Natural gas suppliers anticipate price increases
Last updated 2/23/2021 at 3:56pm
Area suppliers of natural gas or propane said they anticipate price increases for customers in the wake of severely cold weather that strained supplies and sparked widespread power outages, but they weren’t prepared to say how much those hikes would be.
Natural gas supplies across the country are warning of spikes after frigid conditions constrained supplies and caused the spot market for gas spiral wildly upward.
In one case, the city of Grove, Oklahoma, was forced to buy natural gas Wednesday at $622 per dekatherm when its supply nearly ran out. The usual price is $3 per dekatherm. The price later in the week dropped to $100 per dekatherm. City officials won’t be sure what they’ll charge customers for gas until March or April.
Tim Korte, manager of communications of New Mexico Gas Co., stated in an email Friday he understood the concern customers might have about future gas bills.
“Because of these weather conditions, the supply of natural gas throughout the country, including to NMGC, was restricted and the demand for natural gas was increased dramatically,” he stated. “During this event, as always, NMGC’s top priority was to continue to deliver gas to our customers as they needed. Due to the unusual market conditions and even with our best efforts to minimize costs, NMGC was forced to pay higher prices for natural gas.”
Korte said New Mexico Gas doesn’t make a profit on the gas it purchases, but the costs associated with purchasing “are ultimately paid by customers, without mark-up, as part of the customer’s bills.”
“As a result, there will be an impact on those bills reflective of the temporary dramatic spike in natural gas prices,” he wrote. “At this time, it is too early to know what the monthly impact on our customer’s bills will be or when these costs will first appear in their bills.”
Although natural gas makes up a minority of its power generation, Xcel Energy does note there will be some level of increases associated with last week’s storm. Spokesman Wes Reeves said the utility company is looking at possibly spreading those costs out over 24 months instead of capturing it in one billing cycle.
“Currently, we don’t know what those costs are,” Reeves said, “but natural gas prices can go up very high during a storm and the extreme cold we had.”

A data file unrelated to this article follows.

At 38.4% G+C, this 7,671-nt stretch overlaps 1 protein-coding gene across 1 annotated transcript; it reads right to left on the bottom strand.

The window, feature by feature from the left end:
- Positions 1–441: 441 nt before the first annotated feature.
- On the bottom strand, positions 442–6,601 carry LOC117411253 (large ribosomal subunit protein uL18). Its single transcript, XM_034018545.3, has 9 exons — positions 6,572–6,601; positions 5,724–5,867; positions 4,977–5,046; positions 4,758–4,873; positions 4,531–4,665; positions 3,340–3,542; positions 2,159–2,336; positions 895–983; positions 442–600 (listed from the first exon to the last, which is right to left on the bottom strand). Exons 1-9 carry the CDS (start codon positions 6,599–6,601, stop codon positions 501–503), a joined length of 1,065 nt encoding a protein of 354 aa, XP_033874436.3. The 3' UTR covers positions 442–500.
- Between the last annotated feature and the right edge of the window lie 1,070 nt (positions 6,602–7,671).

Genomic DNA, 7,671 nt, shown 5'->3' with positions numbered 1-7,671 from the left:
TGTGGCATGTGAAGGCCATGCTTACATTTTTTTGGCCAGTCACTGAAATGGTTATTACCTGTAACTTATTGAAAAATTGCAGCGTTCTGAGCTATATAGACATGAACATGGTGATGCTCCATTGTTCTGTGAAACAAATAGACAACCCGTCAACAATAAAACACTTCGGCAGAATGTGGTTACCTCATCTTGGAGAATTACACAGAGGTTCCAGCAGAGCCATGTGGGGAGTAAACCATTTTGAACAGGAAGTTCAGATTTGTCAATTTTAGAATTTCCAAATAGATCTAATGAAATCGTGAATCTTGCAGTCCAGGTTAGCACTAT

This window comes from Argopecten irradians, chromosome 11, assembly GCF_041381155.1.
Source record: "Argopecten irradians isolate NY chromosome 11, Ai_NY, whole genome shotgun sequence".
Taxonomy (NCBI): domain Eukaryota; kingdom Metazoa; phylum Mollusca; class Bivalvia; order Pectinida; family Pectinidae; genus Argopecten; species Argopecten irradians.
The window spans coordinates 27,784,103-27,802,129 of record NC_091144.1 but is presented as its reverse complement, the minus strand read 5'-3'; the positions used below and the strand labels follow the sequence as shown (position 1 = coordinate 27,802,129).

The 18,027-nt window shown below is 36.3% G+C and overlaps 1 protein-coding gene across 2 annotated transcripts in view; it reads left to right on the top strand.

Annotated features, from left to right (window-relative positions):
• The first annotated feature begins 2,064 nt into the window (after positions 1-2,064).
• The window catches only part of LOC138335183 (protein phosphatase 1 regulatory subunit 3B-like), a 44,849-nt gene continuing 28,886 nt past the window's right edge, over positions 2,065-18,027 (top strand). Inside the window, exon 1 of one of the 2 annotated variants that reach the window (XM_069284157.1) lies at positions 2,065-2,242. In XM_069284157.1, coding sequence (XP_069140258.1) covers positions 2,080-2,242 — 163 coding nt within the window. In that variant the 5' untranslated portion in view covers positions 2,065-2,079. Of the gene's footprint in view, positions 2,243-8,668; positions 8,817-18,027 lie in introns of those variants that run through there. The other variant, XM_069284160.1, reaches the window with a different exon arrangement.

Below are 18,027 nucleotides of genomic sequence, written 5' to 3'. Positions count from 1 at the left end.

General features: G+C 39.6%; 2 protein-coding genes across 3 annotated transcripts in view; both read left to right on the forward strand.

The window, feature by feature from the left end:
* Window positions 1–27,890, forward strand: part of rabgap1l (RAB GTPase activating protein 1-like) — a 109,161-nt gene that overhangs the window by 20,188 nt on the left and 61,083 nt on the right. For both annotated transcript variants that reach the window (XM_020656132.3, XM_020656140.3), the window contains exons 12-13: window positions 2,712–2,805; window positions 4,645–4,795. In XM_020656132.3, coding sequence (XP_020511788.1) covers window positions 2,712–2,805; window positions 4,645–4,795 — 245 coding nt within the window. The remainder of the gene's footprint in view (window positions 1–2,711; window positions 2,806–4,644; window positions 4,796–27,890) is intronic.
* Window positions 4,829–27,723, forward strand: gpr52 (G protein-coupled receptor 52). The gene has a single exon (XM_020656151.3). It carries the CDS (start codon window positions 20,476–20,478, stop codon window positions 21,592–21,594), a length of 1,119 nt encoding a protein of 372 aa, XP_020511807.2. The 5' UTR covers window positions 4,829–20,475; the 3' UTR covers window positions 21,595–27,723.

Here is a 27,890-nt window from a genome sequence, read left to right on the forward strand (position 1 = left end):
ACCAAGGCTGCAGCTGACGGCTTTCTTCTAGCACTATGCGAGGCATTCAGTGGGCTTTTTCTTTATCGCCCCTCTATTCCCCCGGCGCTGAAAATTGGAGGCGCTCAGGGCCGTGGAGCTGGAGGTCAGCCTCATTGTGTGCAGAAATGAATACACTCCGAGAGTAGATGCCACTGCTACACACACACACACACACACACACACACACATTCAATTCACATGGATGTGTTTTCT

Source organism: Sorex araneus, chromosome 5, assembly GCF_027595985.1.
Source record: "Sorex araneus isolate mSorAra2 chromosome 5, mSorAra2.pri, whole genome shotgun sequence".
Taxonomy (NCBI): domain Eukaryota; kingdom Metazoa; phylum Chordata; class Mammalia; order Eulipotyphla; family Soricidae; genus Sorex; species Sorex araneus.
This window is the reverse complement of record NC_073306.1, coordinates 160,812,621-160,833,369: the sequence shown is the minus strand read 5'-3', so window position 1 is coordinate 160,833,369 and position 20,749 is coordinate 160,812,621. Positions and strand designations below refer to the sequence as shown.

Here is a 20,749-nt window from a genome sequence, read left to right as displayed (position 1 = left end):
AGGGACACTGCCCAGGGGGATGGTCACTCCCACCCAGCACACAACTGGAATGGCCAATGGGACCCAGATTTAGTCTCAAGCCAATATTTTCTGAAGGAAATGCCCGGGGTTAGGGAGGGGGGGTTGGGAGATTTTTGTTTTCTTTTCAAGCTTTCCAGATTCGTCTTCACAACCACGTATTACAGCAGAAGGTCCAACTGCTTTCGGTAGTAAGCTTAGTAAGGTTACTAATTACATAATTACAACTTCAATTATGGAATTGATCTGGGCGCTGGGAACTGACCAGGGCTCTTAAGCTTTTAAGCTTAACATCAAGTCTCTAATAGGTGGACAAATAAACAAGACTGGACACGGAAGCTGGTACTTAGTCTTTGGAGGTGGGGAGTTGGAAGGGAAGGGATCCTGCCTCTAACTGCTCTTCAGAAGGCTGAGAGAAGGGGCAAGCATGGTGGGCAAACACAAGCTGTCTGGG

“We buy natural gas and coal. Those costs are separate from your other energy costs. In New Mexico, those costs are trued up month to month. So they change based on the price for that time. Your current bill is reflecting costs as they were a couple of months back.”
Reeves said impacts from the winter storm will likely show up on April statements. Fuel costs from coal and natural gas generally make up 10% to 15% of a monthly bill, Reeves said, down from 50% thanks to increased use of renewable energy.
Four- and five-figure power bills that are grabbing the headlines in Texas, Reeves said, are the result of individual agreements between power providers and customers that are tied to wholesale fuel prices.
Korte said the company will work with the New Mexico Public Regulation Commission to “develop the most appropriate way” to recover these costs.
“Our goal will be to minimize the impact on monthly customer bills to the greatest extent possible,” he wrote. “NMGC will communicate with our customers before and as these costs are included on customers’ bills. We are committed to working with our customers, as we always do, to assist them in paying their bills. One way will be to work with them on payment plans to assist them in paying their bills.”
Korte said customers can call (888) 664-2726 if they need assistance or have questions about their payments.
Gary Harrell, chief financial officer of Cortez Gas Co. in Roswell , stated in an email Saturday “this has been one of the most challenging” times in his 43 years in the business.
Harrell said the extreme weather in Texas has caused “a major problem for propane distribution and tremendous spikes in the price of propane.”
But he said New Mexico was in better shape.
“New Mexico marketers have underground storages available which fill in the summer and are utilized in the winter. These underground storages are located in southeastern New Mexico and northeastern Arizona and are usually a contracted price for the winter,” Harrell wrote.
Harrell signaled that Texas needs to be better prepared to keep such a disaster from happening again.
“Texas and all entities need to realize you must have a lot of Plan B’s and C’s and D’s, etc., to survive and take care of customers who rely on products such as propane and electricity,” he said. “With the winter season almost over, I think we will survive a very rough year and hope everyone learns from the problems and takes action to not let them occur again.”
Editor Kevin Wilson contributed to this report.